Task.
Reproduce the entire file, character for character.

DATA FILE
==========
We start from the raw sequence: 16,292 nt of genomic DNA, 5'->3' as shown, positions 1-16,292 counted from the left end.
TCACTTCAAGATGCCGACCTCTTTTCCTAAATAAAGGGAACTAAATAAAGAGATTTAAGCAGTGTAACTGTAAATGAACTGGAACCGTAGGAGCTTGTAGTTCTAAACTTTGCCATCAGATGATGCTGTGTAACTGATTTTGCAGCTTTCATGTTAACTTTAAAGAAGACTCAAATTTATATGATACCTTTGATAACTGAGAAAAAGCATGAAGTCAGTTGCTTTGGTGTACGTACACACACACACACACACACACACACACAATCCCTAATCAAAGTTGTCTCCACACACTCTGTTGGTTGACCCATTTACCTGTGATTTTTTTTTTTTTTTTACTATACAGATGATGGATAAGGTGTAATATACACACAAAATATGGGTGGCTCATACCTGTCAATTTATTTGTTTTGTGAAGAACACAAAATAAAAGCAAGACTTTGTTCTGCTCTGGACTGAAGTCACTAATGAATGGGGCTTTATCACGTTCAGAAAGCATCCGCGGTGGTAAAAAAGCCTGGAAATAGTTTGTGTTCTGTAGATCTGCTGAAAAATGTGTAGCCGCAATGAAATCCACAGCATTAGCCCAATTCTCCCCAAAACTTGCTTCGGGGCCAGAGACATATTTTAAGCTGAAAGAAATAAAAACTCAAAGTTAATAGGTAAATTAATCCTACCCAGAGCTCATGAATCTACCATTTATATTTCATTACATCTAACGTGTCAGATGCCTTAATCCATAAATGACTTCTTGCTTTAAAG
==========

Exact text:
We start from the raw sequence: 16,292 nt of genomic DNA, 5'->3' as shown, positions 1-16,292 counted from the left end.
TCACTTCAAGATGCCGACCTCTTTTCCTAAATAAAGGGAACTAAATAAAGAGATTTAAGCAGTGTAACTGTAAATGAACTGGAACCGTAGGAGCTTGTAGTTCTAAACTTTGCCATCAGATGATGCTGTGTAACTGATTTTGCAGCTTTCATGTTAACTTTAAAGAAGACTCAAATTTATATGATACCTTTGATAACTGAGAAAAAGCATGAAGTCAGTTGCTTTGGTGTACGTACACACACACACACACACACACACACACAATCCCTAATCAAAGTTGTCTCCACACACTCTGTTGGTTGACCCATTTACCTGTGATTTTTTTTTTTTTTTTACTATACAGATGATGGATAAGGTGTAATATACACACAAAATATGGGTGGCTCATACCTGTCAATTTATTTGTTTTGTGAAGAACACAAAATAAAAGCAAGACTTTGTTCTGCTCTGGACTGAAGTCACTAATGAATGGGGCTTTATCACGTTCAGAAAGCATCCGCGGTGGTAAAAAAGCCTGGAAATAGTTTGTGTTCTGTAGATCTGCTGAAAAATGTGTAGCCGCAATGAAATCCACAGCATTAGCCCAATTCTCCCCAAAACTTGCTTCGGGGCCAGAGACATATTTTAAGCTGAAAGAAATAAAAACTCAAAGTTAATAGGTAAATTAATCCTACCCAGAGCTCATGAATCTACCATTTATATTTCATTACATCTAACGTGTCAGATGCCTTAATCCATAAATGACTTCTTGCTTTAAAG